When breastfeeding becomes 'cluster feeding' – what does this mean?

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breastfeeding cluster feeds

 

 

So often mums say, my baby wants to breastfeed all evening, I am worried about my milk supply?

It’s common for young babies, especially, to ‘cluster feed’, meaning they feed very frequently or almost continuously over a period of a few hours. This can happen at any time of the day but it is common in the evening and can mean that as your baby feeds almost constantly, your breasts feel ‘empty’.

When this happens it’s perfectly reasonable to worry that your milk supply is lower during the evening. However, Dr. Peter Hartmann, a breastfeeding researcher at the University of Western Australia, has said that in the women he has studied, milk volume is not low at this time of day. Even if milk volume is lower in the evening, fat content is typically higher in the evening (particularly if baby is allowed to control this via cue feeding), so the amount of calories that baby is getting should not be significantly different.

There is research to suggest that when your baby ‘cluster feeds’ over a few hours, your letdown reflex and, therefore your milk flow, can become a bit slower over this time because of a slower hormonal response. Your letdown reflex can also be affected by tiredness and stress, especially the stress of worrying whether you have enough milk for your baby – what a vicious cycle!

Take a break

One solution if your baby has been feeding for a while and you are starting to feel ‘empty’ is to take a break – pass your baby to your partner if they are around and have a drink, something to eat or a warm shower to help you relax. Your partner won’t smell like milk so your baby is likely to be fairly calm as you take this little break. Then you can come back and try feeding your baby again and he will be more likely to settle at the breast.

Pre-empt evening ‘lows’

The best way to boost your evening milk flow is to pre-empt this time: have a rest in the afternoon when your baby sleeps so you aren’t exhausted by late afternoon/evening, make sure you eat a healthy lunch and a healthy afternoon snack. Late afternoon (‘three-thirty-itis’) seems to be a ‘danger time’ for junk food snacking: it’s when your blood sugar is low and your energy reserves are running out so you reach for caffeine or chocolate. As these foods pass through your milk, it’s likely they can contribute to your baby’s evening restlessness too.

To avoid the temptation of junk food binges, keep healthy snacks handy – some boiled eggs in the fridge, avocado, tuna or smoked salmon, hommus and crackers or try some Boobie Bikkies  and drink plenty of fluids.

Follow your baby’s hunger cues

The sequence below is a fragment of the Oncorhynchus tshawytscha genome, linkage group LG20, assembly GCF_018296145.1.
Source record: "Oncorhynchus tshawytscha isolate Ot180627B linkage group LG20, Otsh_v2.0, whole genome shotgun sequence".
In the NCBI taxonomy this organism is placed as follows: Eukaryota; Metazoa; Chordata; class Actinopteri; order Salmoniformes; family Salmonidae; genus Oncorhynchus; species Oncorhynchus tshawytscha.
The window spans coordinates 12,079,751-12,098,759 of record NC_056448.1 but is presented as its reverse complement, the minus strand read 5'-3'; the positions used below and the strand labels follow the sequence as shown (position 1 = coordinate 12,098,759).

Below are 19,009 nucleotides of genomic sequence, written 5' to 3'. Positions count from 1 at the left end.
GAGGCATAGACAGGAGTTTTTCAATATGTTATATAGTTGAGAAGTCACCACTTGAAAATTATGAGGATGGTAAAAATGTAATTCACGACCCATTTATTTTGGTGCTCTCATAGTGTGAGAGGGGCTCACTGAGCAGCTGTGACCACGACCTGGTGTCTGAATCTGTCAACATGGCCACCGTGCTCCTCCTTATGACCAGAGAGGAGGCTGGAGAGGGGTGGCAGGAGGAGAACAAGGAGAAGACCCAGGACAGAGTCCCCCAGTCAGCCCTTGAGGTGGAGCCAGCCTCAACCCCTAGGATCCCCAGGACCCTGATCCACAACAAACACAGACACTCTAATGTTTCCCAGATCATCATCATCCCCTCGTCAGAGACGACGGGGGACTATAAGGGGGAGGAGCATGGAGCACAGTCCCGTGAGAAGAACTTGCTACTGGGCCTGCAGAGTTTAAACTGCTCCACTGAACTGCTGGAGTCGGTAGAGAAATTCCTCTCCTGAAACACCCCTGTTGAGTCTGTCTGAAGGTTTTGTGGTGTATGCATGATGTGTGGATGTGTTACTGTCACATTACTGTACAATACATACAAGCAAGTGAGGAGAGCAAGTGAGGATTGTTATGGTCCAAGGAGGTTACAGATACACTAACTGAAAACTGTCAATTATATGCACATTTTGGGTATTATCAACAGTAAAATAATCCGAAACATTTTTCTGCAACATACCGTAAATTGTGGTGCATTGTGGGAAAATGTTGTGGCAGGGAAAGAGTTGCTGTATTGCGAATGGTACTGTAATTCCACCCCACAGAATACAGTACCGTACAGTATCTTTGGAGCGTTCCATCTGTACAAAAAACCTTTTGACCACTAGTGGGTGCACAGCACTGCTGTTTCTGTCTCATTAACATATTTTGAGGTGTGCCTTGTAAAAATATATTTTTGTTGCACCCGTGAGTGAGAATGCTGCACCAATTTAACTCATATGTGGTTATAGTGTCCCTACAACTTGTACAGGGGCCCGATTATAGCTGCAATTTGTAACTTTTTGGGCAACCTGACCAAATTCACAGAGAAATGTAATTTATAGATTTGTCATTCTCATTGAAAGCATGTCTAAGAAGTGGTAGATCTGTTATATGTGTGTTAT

Allowing your baby to feed whenever he shows hungry signals, your breasts will get the signal to make more milk. Conversely, if you start offering formula ‘topups’ , your breasts will miss out on signals to produce more milk and your supply will reduce – then you offer more bottles until, sadly either your baby starts to prefer the  faster flow of milk from the bottle, your supply is insufficient to nourish your baby and soon he is completely weaned. The thing is that even if you give your baby a formula  ‘topup’ he may still be fussy anyway. Besides exposing your baby to potential allergens and risking early weaning, research shows that mums who give babies an evening top up bottle actually get an average of 45 minutes less sleep overnight – so that’s not really a helpful solution if sleep is your goal.

Is it hunger? Or something else?

It’s also worth considering that evening fussiness and ‘cluster feeding’ may not be just about ‘hunger’.  Instead, it can be a way of your baby calming his immature nervous system because he is actually feeling quite overwhelmed after a ‘busy’ day getting used to the big new world outside your body. According to Dr. Katherine Dettwyler (who does research on breastfeeding in traditional societies) babies in Mali, West Africa and other traditional societies don’t have colic or late afternoon/evening fussiness. These babies are carried all day and usually nurse several times each hour. There is also evidence that babies who are carried more during the day fuss less in the evening. Perhaps ‘wearing’  your baby in a baby carrier or sling  earlier in the day would help to regulate his little nervous system and give you both a calmer evening.

Snuggle up!

Whether you are worried about your milk supply or you feel your baby may be overstimulated, one of the best ways to ‘reboot’ your milk supply and your baby’s nervous system is to snuggle your baby ‘skin to skin’ – relax in a quiet, dimly lit room and remove or open your own top and cuddle your baby dressed only in a nappy. This will boost your breastfeeding hormones, you will notice every subtle hunger cue and, by allowing your baby unlimited access to your breasts and feeding him whenever he wants, he will feel comforted, relaxed and secure and you will be encouraging a healthy milk supply.

The good news is, that babies who cluster feed, usually take a good long nap afterwards so, although cluster feeding can happen at any time of day,  if your evenings involve sitting on the couch with your baby attached, consider that you are stoking him up for a nice night’s sleep. You are also boosting your milk supply for the following day. And remember the Mummy Mantra for when the going gets tough – “this too shall pass”. It usually does, by around the magical three month mark.

 

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